When I'm with you I can just be myself
    Shocking cause I, never knew love like this, could exist
  • In the same vein as the above, Hannah Montana's Super Girl
    When I feel all alone and nobody knows
    Still gotta smile for a while, I can't let it show
    Dry my tears, have no fears and when I'm
    (And when I'm)
    Backstage feeling down and the lights come on
    No time to worry, gotta hurry
    Time to sing my song, gonna shake it off
    (Shake it off)
    Strike a pose
    (Strike a pose)
    Snap my fingers just like that
    Don't get what I want and that's a fact
    Snap my fingers just like that
    Don't get what I want just 'cause I want it
    • It's all surprisingly disturbing. Coming from relatively new stars...
  • Rod Stewart's "Young Turks" is a power-driven dance tune that's easy to sing... as long as you don't mind singing about a pair of down-on-their-luck teenagers who ran away from home to live a hardscrabble life rather than allow their parents to break them up. Sure, it's romantic in a twisted way, but being teen parents with no marketable skills sucks.
  • The Canadian band The Pettit Project, known for their happy love songs such as "99 Lives" (about a guy who is trying to get the girl of his dreams but just can't get it right, but keeps trying because he knows he will succeed), made an album called "6 Week Summer Vacation in Hell". The entire album is about six weeks of the summer of 2004 when "the angels of heartbreak, loss, and death simultaneously swooped down on The Pettit Project campsite, trapped us in our cozy sleeping bags, and swung us as hard as they could into a nearby tree". The liner notes then go on to say "We promise that on our next album we'll sing about Free Trade, or Bush or something equally as uninteresting". The notes end with a sentence that makes fun of this very trope, saying "Now go and listen to our sad songs that sound happy, baby".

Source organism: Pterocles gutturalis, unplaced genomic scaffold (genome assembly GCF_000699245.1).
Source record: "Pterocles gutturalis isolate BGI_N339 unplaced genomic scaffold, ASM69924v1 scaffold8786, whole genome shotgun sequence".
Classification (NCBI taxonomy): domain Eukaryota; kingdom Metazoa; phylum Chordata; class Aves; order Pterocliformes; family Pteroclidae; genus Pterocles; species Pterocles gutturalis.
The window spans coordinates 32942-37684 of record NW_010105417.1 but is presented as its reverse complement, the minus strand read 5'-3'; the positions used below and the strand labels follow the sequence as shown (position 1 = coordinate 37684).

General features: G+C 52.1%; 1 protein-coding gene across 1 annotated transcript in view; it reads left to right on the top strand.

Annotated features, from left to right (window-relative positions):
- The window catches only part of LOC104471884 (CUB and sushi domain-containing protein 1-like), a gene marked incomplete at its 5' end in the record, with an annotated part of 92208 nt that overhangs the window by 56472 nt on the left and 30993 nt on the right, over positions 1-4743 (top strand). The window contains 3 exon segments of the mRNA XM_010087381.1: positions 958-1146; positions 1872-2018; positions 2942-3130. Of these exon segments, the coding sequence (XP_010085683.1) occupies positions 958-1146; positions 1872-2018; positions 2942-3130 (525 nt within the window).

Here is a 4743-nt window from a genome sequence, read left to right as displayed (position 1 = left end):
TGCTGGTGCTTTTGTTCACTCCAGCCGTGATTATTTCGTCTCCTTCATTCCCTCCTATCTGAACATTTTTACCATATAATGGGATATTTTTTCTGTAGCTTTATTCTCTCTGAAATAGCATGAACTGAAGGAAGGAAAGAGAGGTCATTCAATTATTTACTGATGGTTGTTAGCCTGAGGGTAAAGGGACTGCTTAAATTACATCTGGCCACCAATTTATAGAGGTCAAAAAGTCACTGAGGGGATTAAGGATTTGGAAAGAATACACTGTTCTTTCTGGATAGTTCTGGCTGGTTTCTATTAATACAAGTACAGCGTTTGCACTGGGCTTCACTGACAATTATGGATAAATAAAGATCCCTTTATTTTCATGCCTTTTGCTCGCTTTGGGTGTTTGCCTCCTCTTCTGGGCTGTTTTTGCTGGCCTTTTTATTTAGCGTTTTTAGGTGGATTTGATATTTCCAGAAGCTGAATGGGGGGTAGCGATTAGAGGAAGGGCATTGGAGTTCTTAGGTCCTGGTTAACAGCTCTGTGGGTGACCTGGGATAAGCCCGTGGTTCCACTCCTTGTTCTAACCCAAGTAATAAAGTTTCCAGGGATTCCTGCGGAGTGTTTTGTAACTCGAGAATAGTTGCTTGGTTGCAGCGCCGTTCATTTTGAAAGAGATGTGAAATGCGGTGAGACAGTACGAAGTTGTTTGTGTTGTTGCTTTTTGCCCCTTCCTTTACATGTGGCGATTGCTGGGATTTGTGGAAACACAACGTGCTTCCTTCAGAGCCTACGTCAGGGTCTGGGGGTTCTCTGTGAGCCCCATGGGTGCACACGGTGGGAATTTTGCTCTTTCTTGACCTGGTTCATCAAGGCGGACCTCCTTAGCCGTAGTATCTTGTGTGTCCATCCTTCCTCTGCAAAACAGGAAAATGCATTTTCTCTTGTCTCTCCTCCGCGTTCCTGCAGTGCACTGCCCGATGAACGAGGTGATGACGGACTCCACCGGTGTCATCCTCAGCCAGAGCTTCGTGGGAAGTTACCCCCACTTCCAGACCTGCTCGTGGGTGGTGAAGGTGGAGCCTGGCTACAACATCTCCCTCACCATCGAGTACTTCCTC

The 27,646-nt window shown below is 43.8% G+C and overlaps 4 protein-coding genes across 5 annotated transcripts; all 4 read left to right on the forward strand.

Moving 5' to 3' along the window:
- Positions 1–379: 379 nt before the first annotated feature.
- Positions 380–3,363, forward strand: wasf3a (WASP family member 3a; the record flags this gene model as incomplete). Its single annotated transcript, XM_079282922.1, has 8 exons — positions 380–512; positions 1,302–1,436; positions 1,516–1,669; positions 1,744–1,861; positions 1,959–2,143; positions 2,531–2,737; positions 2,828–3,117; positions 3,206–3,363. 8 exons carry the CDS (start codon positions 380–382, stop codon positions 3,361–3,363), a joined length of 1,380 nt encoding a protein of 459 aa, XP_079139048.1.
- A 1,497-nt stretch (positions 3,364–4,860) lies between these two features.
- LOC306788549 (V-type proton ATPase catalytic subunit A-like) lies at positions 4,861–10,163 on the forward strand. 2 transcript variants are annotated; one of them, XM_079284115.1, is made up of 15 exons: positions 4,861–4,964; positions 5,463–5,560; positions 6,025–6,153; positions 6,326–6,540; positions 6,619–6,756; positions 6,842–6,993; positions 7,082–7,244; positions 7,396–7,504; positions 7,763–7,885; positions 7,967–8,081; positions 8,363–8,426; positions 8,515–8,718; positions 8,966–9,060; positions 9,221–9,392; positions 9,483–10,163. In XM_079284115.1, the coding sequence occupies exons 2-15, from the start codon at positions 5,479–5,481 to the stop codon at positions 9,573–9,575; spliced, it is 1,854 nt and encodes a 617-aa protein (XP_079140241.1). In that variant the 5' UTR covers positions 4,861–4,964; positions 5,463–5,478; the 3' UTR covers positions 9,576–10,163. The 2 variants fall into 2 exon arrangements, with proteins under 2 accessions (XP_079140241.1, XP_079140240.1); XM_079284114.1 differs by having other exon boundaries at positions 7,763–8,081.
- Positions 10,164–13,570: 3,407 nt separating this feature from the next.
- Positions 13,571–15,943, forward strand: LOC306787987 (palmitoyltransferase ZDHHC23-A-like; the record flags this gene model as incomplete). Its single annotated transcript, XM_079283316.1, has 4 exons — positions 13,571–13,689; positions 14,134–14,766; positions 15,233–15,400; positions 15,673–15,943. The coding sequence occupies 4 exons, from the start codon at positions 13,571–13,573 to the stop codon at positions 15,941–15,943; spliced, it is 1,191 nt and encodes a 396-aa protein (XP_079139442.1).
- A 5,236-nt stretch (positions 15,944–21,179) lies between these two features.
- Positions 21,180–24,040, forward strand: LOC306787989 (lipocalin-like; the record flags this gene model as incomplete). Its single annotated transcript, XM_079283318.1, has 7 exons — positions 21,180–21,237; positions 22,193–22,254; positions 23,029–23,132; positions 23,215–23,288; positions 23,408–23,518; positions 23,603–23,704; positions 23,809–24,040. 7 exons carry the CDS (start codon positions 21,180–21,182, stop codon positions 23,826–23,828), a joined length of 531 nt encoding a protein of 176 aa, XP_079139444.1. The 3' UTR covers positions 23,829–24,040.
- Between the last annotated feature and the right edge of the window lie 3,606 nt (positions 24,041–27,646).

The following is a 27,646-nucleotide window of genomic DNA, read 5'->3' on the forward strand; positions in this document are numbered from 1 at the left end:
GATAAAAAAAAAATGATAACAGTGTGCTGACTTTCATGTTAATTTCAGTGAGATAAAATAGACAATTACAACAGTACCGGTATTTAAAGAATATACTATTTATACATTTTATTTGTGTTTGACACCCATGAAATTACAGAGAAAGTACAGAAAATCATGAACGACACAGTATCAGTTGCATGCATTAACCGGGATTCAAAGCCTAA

• "Tragedy" by The Bee Gees. The name already says a lot, obviously, but it's still weird to have a very upbeat song with lyrics about a man who's about to cross the Despair Event Horizon after his girlfriend dumps him.
    • "Staying Alive," also by the Bee Gees. It seems like no swaggering Power Walk is complete without it in pop culture, but the song was written for Saturday Night Fever, and once you get past the opening line about struttin' like a ladies' man, the lyrics become very specific to protagonist Tony Manero's hopeless, depressing situation in the film:
      "Life going nowhere... somebody help me..."
  • Barry Manilow has a tendency to make even the most depressing Break-Up Song sound like a Silly Love Song and a Murder Ballad sound cheerful and upbeat:
    • "Copacabana". Peppy little ditty that happens to be a Murder Ballad about a woman losing her boyfriend in a bar brawl and having an alcoholic meltdown that she never recovers from, returning to the same bar, night after night, long after the old crowd has grown up and moved on.
      • Particularly peculiar was when the song was acted out by muppets on The Muppet Show when Liza Minelli was the guest star.
    • "Bobbie Lee", an upbeat, cheerful, poppy song about a teenage runaway who ends up living on the streets and prostituting herself:
    She's got this picture of her brother,
    That she took when she left home.
    She rolled her hair up like her mother,
    With her mother's ivory comb.
    She was sweet sixteen last Easter,
    But she knows how to treat you right.
    Tomorrow, she's gonna be in the movies,.
    But man, you won't forget tonight!
    • The lyrics to “Can’t Smile Without You” are about how good it felt to fall in love - and how miserable it made the singer to no longer be with the person he’s still in love with. Even the sad parts of the lyrics, though, manage to sound romantic and sweet when Manilow sings them.